A split occurred at this time among the 'left' Communists. Radek was willing to make a deal with the Leninists. He was prepared to accept the 'one-man management' principle in exchange for the extensive nationalisation decrees of June 1918, which heralded the period of War Communism, and which in his opinion would ensure the proletarian basis of the regime. Bukharin also broke with Ossinsky and rejoined the fold. The ideas developed by the left Communists continued to find an echo, however, despite the defection of most of those who had first advocated them. Ossinsky and his supporters formed the new opposi­tion group of 'Democratic Centralists'. Their ideas on workers' man­agement of production (and those of the original group of 'left' Communists) were to play an important part in the development, two years later, of the Workers' Opposition.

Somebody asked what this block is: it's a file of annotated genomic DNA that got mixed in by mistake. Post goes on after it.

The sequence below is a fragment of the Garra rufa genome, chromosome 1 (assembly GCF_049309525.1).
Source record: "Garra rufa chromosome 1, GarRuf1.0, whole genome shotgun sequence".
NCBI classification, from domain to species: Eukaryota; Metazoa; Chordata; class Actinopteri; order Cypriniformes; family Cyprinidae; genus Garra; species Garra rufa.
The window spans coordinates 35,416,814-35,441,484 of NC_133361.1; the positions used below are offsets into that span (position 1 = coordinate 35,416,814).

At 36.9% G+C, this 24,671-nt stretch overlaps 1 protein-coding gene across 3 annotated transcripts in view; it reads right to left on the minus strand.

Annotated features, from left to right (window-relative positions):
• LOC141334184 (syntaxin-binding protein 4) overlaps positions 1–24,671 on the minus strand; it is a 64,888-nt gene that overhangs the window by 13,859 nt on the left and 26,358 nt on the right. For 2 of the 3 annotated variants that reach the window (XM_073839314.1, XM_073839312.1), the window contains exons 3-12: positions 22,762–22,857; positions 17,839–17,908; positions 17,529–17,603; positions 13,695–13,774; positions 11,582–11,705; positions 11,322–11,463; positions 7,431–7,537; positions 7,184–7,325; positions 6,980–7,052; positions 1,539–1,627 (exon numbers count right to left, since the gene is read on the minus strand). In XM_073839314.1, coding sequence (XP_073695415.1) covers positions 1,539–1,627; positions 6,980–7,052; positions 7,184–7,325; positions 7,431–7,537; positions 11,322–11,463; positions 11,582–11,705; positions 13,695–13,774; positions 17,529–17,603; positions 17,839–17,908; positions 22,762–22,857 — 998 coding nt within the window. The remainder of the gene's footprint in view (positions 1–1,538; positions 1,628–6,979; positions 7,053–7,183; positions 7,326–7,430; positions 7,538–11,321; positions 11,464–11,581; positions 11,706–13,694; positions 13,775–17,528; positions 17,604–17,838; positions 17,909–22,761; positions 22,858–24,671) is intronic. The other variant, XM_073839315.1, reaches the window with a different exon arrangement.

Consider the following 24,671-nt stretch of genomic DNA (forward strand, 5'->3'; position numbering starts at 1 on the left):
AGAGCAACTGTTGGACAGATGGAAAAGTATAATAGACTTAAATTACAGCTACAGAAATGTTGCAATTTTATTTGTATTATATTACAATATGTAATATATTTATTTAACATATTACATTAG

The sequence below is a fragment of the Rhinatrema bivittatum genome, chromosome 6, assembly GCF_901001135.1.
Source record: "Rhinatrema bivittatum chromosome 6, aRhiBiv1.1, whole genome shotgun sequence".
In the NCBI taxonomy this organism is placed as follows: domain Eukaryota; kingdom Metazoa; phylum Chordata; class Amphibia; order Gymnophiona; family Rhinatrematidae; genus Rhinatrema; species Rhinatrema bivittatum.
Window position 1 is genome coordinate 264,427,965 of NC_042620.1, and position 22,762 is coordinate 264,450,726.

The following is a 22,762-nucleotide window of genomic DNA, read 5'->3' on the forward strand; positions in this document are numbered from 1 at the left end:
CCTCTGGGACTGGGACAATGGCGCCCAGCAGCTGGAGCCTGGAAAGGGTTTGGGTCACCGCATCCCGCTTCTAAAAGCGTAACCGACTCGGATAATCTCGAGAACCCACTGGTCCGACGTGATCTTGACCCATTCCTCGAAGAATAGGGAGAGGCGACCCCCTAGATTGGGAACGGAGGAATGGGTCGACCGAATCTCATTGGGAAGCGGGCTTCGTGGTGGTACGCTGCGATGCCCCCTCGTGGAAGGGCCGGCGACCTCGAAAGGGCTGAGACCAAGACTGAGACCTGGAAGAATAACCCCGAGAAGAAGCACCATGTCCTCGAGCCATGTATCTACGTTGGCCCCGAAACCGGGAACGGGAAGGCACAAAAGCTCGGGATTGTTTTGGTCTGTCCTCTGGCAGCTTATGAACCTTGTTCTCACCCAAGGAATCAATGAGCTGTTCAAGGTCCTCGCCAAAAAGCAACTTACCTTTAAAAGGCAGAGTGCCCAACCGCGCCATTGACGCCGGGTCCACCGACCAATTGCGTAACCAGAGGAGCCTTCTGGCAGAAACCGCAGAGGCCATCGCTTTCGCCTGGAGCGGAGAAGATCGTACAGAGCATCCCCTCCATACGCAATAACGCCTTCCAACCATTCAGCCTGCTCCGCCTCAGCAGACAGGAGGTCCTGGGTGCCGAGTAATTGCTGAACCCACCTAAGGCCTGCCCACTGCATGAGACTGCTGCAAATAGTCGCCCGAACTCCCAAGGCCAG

Writing in the second issue of the Kommunist, Ossinsky was to issue a prophetic warning: 'We stand,' he wrote, 'for the construction of a proletarian society by the class creativity of the workers themselves, not by ukases from the "captains of industry" ... We proceed from trust in the class instinct, and in the active class initiative of the proletariat. It cannot be otherwise. If the workers themselves do not know how to cre­ate the necessary prerequisites for the socialist organisation of labour - no one can do this for them, nor can the workers be forced to do it. The stick, if raised against the workers, will find itself either in the hands of another social force ... or in the hands of the soviet power. But then the soviet power will be forced to seek support against the proletariat from another class (e.g. the peasantry), and by this it will destroy itself as the dictatorship of the proletariat. Socialism and socialist organisation must be set up by the proletariat itself, or they will not be set up at all; some­thing else will be set up: state capitalism.'